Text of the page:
"As American religious leaders, we share a deep sense of obligation to call upon our fellow citizens to treat each other with compassion and honesty, and to foster an ethical commitment to bedrock American values such as pluralism and religious freedom, mutuality and respect—values also at the core of our religious traditions."

For similar reasons, he was an outspoken critic of the 2005 documentary film "Obsession: Radical Islam's War Against the West," which he described as "a thinly-veiled call for disparagement and distrust of all Muslims."

Wikipedia: Veneration of Goldstein and celebration of the massacre
The gravesite has become a pilgrimage site for "Israeli extremists"; a plaque near the grave reads "To the holy Baruch Goldstein, who gave his life for the Jewish people, the Torah and the nation of Israel."
At Goldstein's funeral, Rabbi Yaacov Perrin claimed that even one million Arabs are "not worth a Jewish fingernail."
Samuel Hacohen, a teacher at a Jerusalem college, declared Goldstein the "greatest Jew alive, not in one way but in every way" and said that he was "the only one who could do it, the only one who was 100 percent perfect."
In the weeks following the massacre, hundreds of Israelis traveled to Goldstein's grave to celebrate Goldstein's actions. Some Hasidim danced and sang around his grave.
Some visitors kissed and hugged the gravestone, or even kissed the earth under which Goldstein was buried, declaring him a "saint" and "hero of Israel."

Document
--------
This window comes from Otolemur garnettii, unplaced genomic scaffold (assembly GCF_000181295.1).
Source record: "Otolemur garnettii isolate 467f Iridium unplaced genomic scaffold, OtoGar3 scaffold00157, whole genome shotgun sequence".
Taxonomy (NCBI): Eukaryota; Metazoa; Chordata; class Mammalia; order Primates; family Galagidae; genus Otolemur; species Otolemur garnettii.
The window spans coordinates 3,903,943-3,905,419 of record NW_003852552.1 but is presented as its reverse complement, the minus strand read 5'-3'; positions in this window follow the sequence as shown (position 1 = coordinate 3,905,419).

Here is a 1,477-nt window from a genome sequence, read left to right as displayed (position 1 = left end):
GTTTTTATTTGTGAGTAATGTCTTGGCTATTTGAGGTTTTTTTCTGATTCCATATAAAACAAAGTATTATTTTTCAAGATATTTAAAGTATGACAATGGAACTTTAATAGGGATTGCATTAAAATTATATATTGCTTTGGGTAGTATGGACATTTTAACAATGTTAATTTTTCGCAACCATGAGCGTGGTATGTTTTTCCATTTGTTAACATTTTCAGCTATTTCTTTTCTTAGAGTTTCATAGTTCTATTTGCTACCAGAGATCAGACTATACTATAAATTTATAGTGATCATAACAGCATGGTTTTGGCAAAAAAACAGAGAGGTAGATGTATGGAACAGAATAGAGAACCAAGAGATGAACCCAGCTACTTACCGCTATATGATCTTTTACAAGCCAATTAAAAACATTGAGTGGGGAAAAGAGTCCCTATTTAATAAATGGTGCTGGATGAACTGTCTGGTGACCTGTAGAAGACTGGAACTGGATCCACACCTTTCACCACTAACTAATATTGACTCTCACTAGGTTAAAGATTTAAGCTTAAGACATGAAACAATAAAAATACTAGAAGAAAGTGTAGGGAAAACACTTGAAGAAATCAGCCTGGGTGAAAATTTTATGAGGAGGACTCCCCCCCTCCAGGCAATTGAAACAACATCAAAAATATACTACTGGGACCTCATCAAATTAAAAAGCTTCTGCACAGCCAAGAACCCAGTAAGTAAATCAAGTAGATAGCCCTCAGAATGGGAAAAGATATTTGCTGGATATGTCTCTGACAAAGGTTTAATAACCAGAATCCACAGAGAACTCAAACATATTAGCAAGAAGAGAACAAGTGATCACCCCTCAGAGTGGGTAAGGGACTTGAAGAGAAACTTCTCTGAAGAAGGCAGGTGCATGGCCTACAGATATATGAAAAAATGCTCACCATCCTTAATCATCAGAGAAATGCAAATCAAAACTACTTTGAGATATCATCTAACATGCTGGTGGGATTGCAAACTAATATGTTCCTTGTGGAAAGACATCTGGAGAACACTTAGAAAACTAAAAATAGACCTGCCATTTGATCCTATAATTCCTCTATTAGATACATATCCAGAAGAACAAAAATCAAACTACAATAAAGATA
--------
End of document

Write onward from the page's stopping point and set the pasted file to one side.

New York Times - Mar 9/1994
From Orthodox Jewish Education to Hebron; Scripture Distorted
To the Editor:

"One million Arabs are not worth a Jewish fingernail," said Rabbi Yaacov Perrin in his eulogy of Dr. Baruch Goldstein (news article, Feb. 28). The original Hebraic phraseology comes from the Midrash to Deuteronomy which, typically, elaborates on the sparse biblical description of the death of Moses.

God informs Moses that He can either pardon the Israelites for having made the Golden Calf or permit Moses to enter the Promised Land, but not both, whereupon Moses immediately responds, "Let Moses and a thousand like him be destroyed but let not the fingernail of a single Israelite be harmed."

That the lunatic fringe of the ultra-orthodox distort the ethical humanism of all that is noblest in the Zionist dream is not enough. They also diabolically distort Jewish sacred texts out of all recognition. The question "Who is a Jew?" begins to assume unforeseen dimensions when "The devil can cite Scripture for his purpose." (Rabbi) ALAN W. MILLER Clinical Associate Prof. of Theology in Psychiatry, Cornell Medical College New York, March 1, 1994


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Monday 12 September 2011

Donald Rumsfeld, 9/11 and the war on terror

Let there be no mistake about it, 9/11 was a horrific event. The media coverage shot around the world meant that people everywhere were in the know for better and for worse. Even those who were on the other side of the globe were psychologically traumatised by the disturbing images. Everyone is marked by this defining moment with "I remember where I was when..."

At the 10th anniversary of this tragedy, commentators, pundits and journalists have turned their attention to analyzing and assessing all that transpired before and after. Why did it happen in the first place? Has enough been done to ensure it will never happen again?

Donald Rumsfeld (born 1932) has the twin distinction of having been the youngest and oldest person to have served as Secretary of Defense. At the age of 43, he was the 13th Secretary of Defense from 1975 to 1977 under President Gerald Ford, and then at the age of 74 was the 21st Secretary of Defense from 2001 to 2006 under President George W. Bush. According to Wikipedia, Rumsfeld was sworn in shortly after Bush took office on January 20, 2001 because Bush's first choice, FedEx founder Fred Smith, was unavailable.